The annuities that will be explored in the next few articles include:

  • Immediate Annuities
  • Deferred Annuities
  • Fixed Annuities
  • Variable Annuities
  • Indexed Annuities

In this article we will discuss the first type of annuities – the immediate annuity.

Immediate Annuity

As the name suggests, this annuity provides the quickest payout to the annuity holder. With an immediate annuity, the purchaser makes a single, lump sum payment for the annuity. Soon after, the holder begins receiving regular disbursements, creating a retirement income stream. These annuities are typically purchased by retirees, using some of their accumulated savings to provide supplemental income in the form of regular, level payments for the remainder of their lives.

Although the term is “immediate,” the distribution of funds does not begin immediately after signing the contract. The purchaser must first pay the insurance company for the annuity, and those funds must then be invested by the insurer in order to begin generating income. Depending on the terms of the contract, disbursements to the holder may be made monthly, quarterly, semi-annually, or annually. Thus, it is possible that the holder may not receive their first payment for up to a year after purchasing an immediate annuity.

Lifelong distribution is the typical disbursement method with an immediate annuity. This plan allows the holder to receive payments for the rest of their life; at the end of the purchaser’s life, the insurer claims any remaining, undistributed funds. There are variations of this annuity that allow the purchaser to name one or more beneficiaries. In these cases, the beneficiary would receive the remainder of the distribution amount. Or, if the purchaser had elected to receive payments for a certain time period and suffered an early death, their beneficiary would receive payments for the remainder of the contracted period.

 

Resources used:

http://www.portal.state.pa.us/portal/server.pt/community/life_insurance/9194

http://www.freeannuityrates.com/annuities/article.php?title=What-Is-An-Annuity?

http://www.freeannuityrates.com/annuities/immediate-annuity-guide.php

www.portal.state.pa.us/portal/server.pt/document/707170/annuities_pdf

 

Understanding Annuities Part #1

March 8, 2012 in annuities, annuity, annuity contracts, distribution period, investment option, lump sum investment, retirement option, retirement plan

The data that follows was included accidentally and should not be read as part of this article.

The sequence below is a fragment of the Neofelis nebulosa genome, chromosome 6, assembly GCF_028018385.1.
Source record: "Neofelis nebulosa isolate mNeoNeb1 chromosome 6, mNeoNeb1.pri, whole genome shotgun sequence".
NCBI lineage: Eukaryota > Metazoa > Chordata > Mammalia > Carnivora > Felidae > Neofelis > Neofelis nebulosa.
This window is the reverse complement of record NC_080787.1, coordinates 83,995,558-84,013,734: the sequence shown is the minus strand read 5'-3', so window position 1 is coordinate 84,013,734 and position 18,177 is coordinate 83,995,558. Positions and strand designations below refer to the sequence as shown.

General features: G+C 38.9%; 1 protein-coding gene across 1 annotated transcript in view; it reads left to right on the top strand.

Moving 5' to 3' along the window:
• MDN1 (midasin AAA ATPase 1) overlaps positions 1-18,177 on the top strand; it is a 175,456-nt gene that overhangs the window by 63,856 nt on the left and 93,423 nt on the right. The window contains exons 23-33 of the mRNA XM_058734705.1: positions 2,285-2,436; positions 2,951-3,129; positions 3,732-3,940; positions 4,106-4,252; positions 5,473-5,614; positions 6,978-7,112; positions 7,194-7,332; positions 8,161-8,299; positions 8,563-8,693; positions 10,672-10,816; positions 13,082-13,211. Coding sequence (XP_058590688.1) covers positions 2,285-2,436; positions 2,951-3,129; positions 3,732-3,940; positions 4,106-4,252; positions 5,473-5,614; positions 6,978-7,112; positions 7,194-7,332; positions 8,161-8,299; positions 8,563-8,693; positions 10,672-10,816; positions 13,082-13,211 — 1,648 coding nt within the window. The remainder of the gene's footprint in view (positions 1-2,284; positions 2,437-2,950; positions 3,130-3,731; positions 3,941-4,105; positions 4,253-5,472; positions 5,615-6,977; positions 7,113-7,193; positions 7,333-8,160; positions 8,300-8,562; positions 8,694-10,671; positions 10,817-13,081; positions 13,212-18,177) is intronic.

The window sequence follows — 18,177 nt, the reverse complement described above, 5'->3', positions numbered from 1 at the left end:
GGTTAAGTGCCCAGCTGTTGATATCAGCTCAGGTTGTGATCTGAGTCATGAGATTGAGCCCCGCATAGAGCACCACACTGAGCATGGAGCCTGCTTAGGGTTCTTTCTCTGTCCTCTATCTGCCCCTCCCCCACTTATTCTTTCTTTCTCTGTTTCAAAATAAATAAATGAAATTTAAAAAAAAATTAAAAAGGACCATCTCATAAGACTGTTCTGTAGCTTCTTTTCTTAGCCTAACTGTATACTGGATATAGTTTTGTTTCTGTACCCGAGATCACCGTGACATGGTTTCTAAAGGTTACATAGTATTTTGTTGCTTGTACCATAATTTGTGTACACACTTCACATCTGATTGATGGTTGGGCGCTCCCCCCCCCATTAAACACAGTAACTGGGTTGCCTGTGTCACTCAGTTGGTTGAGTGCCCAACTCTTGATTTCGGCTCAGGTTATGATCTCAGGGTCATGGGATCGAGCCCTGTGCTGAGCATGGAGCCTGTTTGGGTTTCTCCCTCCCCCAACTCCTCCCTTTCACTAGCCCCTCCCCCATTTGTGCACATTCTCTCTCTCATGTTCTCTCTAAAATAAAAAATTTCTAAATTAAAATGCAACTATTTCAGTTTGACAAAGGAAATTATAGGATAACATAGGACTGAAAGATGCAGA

Annuities – The Safest Conservative Investment

While most of us have heard of annuities and many of us have investigated annuities as an investment option, you may still have unanswered questions that this article can help to answer.

What is an annuity?

Simply put, an annuity is a type of retirement option obtained through an insurance company. In exchange for a lump sum investment or a series of initial contributions, the insurance company will provide a regular stream of income to the individual. These payments may have a specific duration or continue for the life of the individual; it depends upon the contract. The common feature of all annuity contracts is the option of the individual to receive life-long, regular payments from the insurance company. This is the feature that makes annuities an attractive addition to a retirement plan. The features of a specific annuity are determined by the annuity contract.

The basic features of an annuity contract

While annuities can vary greatly in their requirements and details, certain basic features are common to all annuities. These include:

  • Payments made to the insurance company by the policy holder.

These payments may be a single lump sum, or a series of payments whose amount and duration are specified in the contract. The purpose of the payment is to provide the initial source of investment funds.

  • A period during which funds are accumulated. This time period usually lasts for several years, except in the case of a single lump sum payment. During this accumulation period, the compounded growth of the fund is tax-free. Also during this period, withdrawal of funds by the annuity holder is extremely limited, and subject to hefty fees by the IRS and the insurance company. Any withdrawals by the holder before the age of 59 ½ are subject to a 10% penalty imposed by the IRS, as well as income taxes on the withdrawn funds.
  • A distribution period which begins once the annuity holder reaches the age of 59 ½ or older. During the distribution period, the invested proceeds are returned to the annuity holder in regular payments. These payments are considered by the IRS to be regular income, not capital gains. The payments will continue to be made until the holder dies; at that time the annuity will pay out to the holder’s beneficiary or beneficiaries.

Because annuities come with features such as death benefits and life-expectancy estimates, they are considered insurance products and are offered by insurance companies. There are also several different types of annuities, which we will discuss in subsequent articles.

 

Resources used:

Resources used:

http://www.portal.state.pa.us/portal/server.pt/community/life_insurance/9194

http://www.freeannuityrates.com/annuities/article.php?title=What-Is-An-Annuity?

www.portal.state.pa.us/portal/server.pt/document/707170/annuities_pdf